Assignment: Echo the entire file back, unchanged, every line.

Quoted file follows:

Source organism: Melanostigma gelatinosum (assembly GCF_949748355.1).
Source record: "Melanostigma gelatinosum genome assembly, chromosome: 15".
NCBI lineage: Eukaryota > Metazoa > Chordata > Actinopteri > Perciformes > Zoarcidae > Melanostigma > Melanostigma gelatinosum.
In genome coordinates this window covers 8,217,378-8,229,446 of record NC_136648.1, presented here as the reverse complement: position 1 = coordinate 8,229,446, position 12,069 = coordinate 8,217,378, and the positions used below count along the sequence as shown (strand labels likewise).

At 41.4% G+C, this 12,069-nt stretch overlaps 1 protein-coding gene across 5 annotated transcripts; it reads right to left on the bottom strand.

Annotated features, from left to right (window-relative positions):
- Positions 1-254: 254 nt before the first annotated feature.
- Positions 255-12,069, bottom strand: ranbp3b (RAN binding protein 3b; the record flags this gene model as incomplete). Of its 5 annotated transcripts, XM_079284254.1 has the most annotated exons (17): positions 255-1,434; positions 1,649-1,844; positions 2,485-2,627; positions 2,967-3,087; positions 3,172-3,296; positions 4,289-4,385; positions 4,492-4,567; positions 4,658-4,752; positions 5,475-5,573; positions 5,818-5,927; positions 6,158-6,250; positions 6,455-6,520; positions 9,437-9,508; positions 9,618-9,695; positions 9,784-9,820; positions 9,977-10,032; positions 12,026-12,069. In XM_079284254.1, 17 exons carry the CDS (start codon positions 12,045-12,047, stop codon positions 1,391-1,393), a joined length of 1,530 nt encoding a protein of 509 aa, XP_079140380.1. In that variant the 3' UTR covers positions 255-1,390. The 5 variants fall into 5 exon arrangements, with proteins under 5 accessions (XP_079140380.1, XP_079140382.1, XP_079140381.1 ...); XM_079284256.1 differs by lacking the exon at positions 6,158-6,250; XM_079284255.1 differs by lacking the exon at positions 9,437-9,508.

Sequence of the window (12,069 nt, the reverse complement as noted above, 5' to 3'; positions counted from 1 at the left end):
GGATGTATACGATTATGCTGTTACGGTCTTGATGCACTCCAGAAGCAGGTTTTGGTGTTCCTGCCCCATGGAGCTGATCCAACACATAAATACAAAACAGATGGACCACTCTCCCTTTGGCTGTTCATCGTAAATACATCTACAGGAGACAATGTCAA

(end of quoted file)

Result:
Source organism: Melanostigma gelatinosum (assembly GCF_949748355.1).
Source record: "Melanostigma gelatinosum genome assembly, chromosome: 15".
NCBI lineage: Eukaryota > Metazoa > Chordata > Actinopteri > Perciformes > Zoarcidae > Melanostigma > Melanostigma gelatinosum.
In genome coordinates this window covers 8,217,378-8,229,446 of record NC_136648.1, presented here as the reverse complement: position 1 = coordinate 8,229,446, position 12,069 = coordinate 8,217,378, and the positions used below count along the sequence as shown (strand labels likewise).

At 41.4% G+C, this 12,069-nt stretch overlaps 1 protein-coding gene across 5 annotated transcripts; it reads right to left on the bottom strand.

Annotated features, from left to right (window-relative positions):
- Positions 1-254: 254 nt before the first annotated feature.
- Positions 255-12,069, bottom strand: ranbp3b (RAN binding protein 3b; the record flags this gene model as incomplete). Of its 5 annotated transcripts, XM_079284254.1 has the most annotated exons (17): positions 255-1,434; positions 1,649-1,844; positions 2,485-2,627; positions 2,967-3,087; positions 3,172-3,296; positions 4,289-4,385; positions 4,492-4,567; positions 4,658-4,752; positions 5,475-5,573; positions 5,818-5,927; positions 6,158-6,250; positions 6,455-6,520; positions 9,437-9,508; positions 9,618-9,695; positions 9,784-9,820; positions 9,977-10,032; positions 12,026-12,069. In XM_079284254.1, 17 exons carry the CDS (start codon positions 12,045-12,047, stop codon positions 1,391-1,393), a joined length of 1,530 nt encoding a protein of 509 aa, XP_079140380.1. In that variant the 3' UTR covers positions 255-1,390. The 5 variants fall into 5 exon arrangements, with proteins under 5 accessions (XP_079140380.1, XP_079140382.1, XP_079140381.1 ...); XM_079284256.1 differs by lacking the exon at positions 6,158-6,250; XM_079284255.1 differs by lacking the exon at positions 9,437-9,508.

Sequence of the window (12,069 nt, the reverse complement as noted above, 5' to 3'; positions counted from 1 at the left end):
GGATGTATACGATTATGCTGTTACGGTCTTGATGCACTCCAGAAGCAGGTTTTGGTGTTCCTGCCCCATGGAGCTGATCCAACACATAAATACAAAACAGATGGACCACTCTCCCTTTGGCTGTTCATCGTAAATACATCTACAGGAGACAATGTCAA